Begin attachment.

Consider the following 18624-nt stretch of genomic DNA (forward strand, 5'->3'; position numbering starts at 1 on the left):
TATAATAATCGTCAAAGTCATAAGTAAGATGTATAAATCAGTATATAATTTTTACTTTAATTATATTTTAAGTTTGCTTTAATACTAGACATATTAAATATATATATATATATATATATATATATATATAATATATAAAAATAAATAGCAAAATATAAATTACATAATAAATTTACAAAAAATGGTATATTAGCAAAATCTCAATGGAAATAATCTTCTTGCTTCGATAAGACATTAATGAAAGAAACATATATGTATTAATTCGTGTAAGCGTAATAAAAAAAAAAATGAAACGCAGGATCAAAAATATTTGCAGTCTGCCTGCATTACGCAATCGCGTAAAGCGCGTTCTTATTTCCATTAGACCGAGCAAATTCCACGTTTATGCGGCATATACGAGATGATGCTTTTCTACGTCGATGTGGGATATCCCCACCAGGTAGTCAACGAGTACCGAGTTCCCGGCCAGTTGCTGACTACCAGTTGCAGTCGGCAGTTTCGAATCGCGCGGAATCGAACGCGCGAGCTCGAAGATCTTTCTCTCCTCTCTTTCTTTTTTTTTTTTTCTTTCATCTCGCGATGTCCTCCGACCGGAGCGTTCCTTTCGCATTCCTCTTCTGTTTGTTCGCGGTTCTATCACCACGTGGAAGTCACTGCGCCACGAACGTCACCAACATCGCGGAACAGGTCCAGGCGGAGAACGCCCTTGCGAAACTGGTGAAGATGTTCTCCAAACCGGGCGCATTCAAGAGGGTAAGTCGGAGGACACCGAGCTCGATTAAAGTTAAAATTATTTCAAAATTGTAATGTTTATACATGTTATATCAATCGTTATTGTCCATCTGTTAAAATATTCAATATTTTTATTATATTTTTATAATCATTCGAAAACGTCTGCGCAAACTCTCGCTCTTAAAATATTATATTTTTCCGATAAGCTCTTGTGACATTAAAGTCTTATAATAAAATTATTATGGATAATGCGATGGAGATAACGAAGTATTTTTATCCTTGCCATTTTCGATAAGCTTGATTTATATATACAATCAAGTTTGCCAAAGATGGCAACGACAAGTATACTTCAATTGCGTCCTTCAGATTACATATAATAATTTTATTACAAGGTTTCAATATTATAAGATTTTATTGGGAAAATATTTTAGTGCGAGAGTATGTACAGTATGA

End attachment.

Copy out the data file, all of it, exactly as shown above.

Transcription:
Consider the following 18624-nt stretch of genomic DNA (forward strand, 5'->3'; position numbering starts at 1 on the left):
TATAATAATCGTCAAAGTCATAAGTAAGATGTATAAATCAGTATATAATTTTTACTTTAATTATATTTTAAGTTTGCTTTAATACTAGACATATTAAATATATATATATATATATATATATATATATATAATATATAAAAATAAATAGCAAAATATAAATTACATAATAAATTTACAAAAAATGGTATATTAGCAAAATCTCAATGGAAATAATCTTCTTGCTTCGATAAGACATTAATGAAAGAAACATATATGTATTAATTCGTGTAAGCGTAATAAAAAAAAAAATGAAACGCAGGATCAAAAATATTTGCAGTCTGCCTGCATTACGCAATCGCGTAAAGCGCGTTCTTATTTCCATTAGACCGAGCAAATTCCACGTTTATGCGGCATATACGAGATGATGCTTTTCTACGTCGATGTGGGATATCCCCACCAGGTAGTCAACGAGTACCGAGTTCCCGGCCAGTTGCTGACTACCAGTTGCAGTCGGCAGTTTCGAATCGCGCGGAATCGAACGCGCGAGCTCGAAGATCTTTCTCTCCTCTCTTTCTTTTTTTTTTTTTCTTTCATCTCGCGATGTCCTCCGACCGGAGCGTTCCTTTCGCATTCCTCTTCTGTTTGTTCGCGGTTCTATCACCACGTGGAAGTCACTGCGCCACGAACGTCACCAACATCGCGGAACAGGTCCAGGCGGAGAACGCCCTTGCGAAACTGGTGAAGATGTTCTCCAAACCGGGCGCATTCAAGAGGGTAAGTCGGAGGACACCGAGCTCGATTAAAGTTAAAATTATTTCAAAATTGTAATGTTTATACATGTTATATCAATCGTTATTGTCCATCTGTTAAAATATTCAATATTTTTATTATATTTTTATAATCATTCGAAAACGTCTGCGCAAACTCTCGCTCTTAAAATATTATATTTTTCCGATAAGCTCTTGTGACATTAAAGTCTTATAATAAAATTATTATGGATAATGCGATGGAGATAACGAAGTATTTTTATCCTTGCCATTTTCGATAAGCTTGATTTATATATACAATCAAGTTTGCCAAAGATGGCAACGACAAGTATACTTCAATTGCGTCCTTCAGATTACATATAATAATTTTATTACAAGGTTTCAATATTATAAGATTTTATTGGGAAAATATTTTAGTGCGAGAGTATGTACAGTATGA